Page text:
Nick Land on Urban Future has an interesting article describing the first robotic article written in Chinese that mimics human reporting better than humans; yet, as in all things it is not exactly what you think it is. Quoting a source he tells us a robot called Dreamwriter wrote the 1000-word article, using algorithms that search online sources and data, in just 60 seconds. What’s interesting in the appended section is the simple truth that reporters in China “…are not allowed to express doubt or really investigate reports against the authorities. So robot reporters could easily replace a lot of Chinese reporters like this nationwide.”
Reading Bataille of late on Surrealism my thoughts came this way: “Surreal automatism without the insubordination – totalistic conformity and subordination with the Law. Chinese Society: the perfect Automaton.” It’s as if the Chinese leaders live in a mirror of Narcissism where all truth must mirror only the thoughts of the leaders, therefore the society lives in a box of mirrors, a fun house of lies where the future becomes a machine that is no longer afforded the luxury of short-circuits in the system; rather, the world becomes a puppet world filled with automatons who spout the Party Line – whatever that line happens to be in the minds of the Leaders. But this is not just happening in China. Look around your own backyard… we’re all conforming to the mythologies of imbecility even if we think we’re free to think for ourselves. Our lives are mediated by machines everywhere we are – and, if truth be told, we are ourselves puppets to our own outmoded linguistic automatisms.
Language is the most ubiquitous robot of all and we are its servants. Bataille once said of Hegel’s Master/Slave dialectic concerning language and freedom: “The slave triumphs, but his apparent sovereignty is nothing but the autonomous will for slavery: sovereignty must inhabit the realm of failure.” He would add: “I am sure of one thing: humanity is not composed of isolated beings but of communication between them.” It is only in a “network of communication” (oddly reminding me of Nicklas Luhmann) with others that we reveal our subjectivation:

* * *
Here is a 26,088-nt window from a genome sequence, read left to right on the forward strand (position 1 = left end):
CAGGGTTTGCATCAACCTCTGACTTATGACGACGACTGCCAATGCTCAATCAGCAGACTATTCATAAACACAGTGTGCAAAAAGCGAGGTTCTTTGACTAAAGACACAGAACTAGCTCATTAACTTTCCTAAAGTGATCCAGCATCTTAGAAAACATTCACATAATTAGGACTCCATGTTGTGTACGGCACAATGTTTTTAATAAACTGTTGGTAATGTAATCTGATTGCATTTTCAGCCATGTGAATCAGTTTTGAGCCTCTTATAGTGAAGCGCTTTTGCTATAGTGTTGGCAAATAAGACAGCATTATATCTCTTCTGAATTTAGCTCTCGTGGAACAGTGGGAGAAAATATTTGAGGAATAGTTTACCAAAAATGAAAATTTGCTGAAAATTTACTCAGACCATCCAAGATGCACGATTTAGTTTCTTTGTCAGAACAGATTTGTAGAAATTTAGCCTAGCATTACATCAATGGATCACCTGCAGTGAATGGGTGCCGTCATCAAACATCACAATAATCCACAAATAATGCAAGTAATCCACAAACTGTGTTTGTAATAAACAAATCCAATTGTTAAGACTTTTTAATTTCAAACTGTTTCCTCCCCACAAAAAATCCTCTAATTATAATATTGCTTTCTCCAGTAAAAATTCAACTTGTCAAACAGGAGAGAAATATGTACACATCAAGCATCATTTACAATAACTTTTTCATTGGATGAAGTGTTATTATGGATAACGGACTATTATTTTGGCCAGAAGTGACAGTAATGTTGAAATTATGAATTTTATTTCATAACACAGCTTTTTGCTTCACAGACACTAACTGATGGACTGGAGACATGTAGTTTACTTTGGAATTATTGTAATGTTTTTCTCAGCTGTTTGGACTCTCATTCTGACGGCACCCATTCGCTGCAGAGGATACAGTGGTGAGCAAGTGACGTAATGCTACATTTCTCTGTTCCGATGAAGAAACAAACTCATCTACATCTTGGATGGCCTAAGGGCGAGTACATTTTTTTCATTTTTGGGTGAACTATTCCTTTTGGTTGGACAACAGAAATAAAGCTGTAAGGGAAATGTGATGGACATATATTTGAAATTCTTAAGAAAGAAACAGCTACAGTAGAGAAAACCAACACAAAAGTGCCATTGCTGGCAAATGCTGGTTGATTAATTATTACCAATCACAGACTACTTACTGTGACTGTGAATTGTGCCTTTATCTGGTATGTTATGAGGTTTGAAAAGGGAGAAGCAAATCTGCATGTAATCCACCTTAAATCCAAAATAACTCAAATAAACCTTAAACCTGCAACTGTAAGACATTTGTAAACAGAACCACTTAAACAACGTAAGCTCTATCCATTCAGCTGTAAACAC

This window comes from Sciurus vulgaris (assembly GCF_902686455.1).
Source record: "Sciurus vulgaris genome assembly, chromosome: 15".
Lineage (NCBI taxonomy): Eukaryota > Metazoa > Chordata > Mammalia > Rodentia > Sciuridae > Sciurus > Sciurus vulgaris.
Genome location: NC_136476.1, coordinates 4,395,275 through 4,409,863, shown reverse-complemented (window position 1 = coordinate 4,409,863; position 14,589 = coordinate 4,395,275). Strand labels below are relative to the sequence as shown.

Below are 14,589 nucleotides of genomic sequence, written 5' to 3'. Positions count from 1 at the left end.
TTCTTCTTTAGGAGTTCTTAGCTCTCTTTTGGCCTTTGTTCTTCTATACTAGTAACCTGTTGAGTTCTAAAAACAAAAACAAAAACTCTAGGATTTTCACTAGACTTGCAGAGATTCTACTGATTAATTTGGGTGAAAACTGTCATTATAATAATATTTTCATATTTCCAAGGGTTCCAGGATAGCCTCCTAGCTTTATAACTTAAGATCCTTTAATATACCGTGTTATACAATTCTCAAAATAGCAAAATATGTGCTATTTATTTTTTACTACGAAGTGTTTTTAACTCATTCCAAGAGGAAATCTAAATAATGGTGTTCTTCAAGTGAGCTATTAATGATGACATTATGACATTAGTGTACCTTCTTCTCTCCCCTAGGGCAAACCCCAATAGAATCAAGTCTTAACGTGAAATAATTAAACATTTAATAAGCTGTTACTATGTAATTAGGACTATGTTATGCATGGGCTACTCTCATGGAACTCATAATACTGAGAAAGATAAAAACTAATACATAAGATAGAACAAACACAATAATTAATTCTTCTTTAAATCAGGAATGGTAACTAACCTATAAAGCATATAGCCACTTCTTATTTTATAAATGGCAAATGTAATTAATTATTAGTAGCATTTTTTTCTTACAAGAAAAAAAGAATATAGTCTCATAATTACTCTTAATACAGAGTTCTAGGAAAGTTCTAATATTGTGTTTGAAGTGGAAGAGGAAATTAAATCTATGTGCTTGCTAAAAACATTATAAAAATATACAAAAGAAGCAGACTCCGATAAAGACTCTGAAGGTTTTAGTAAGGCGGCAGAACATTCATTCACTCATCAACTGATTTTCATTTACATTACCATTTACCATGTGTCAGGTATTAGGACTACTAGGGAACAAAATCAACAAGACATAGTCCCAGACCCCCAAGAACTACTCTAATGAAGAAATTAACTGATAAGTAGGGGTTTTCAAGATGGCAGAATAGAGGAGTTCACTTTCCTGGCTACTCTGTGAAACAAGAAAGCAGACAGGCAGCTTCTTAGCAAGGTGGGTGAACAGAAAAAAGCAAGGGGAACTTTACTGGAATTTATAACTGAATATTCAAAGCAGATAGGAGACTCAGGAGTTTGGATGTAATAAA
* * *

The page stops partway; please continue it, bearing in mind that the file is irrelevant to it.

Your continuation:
We bathe in communication, we are reduced to this incessant communication whose absence we feel, even in the depths of solitude, like the suggestion of multiple possibilities, like the expectation of the moment when it will solve itself in a cry heard by others. In ourselves human existence is nothing but shouts, a cruel spasm, a giggling fit where agreement is born from a consciousness which is at last shared between the impenetrability of ourselves and that of others. (Literature of Evil, p. 199)
These machines like Dreamwriter may mimic communication, but they will not communicate. Instead they will mark out the folded immensity of human erasure.
I cannot consider someone free if they do not have the desire to sever the bonds of language within themselves.
…….– Bataille, On the subject of Slumbers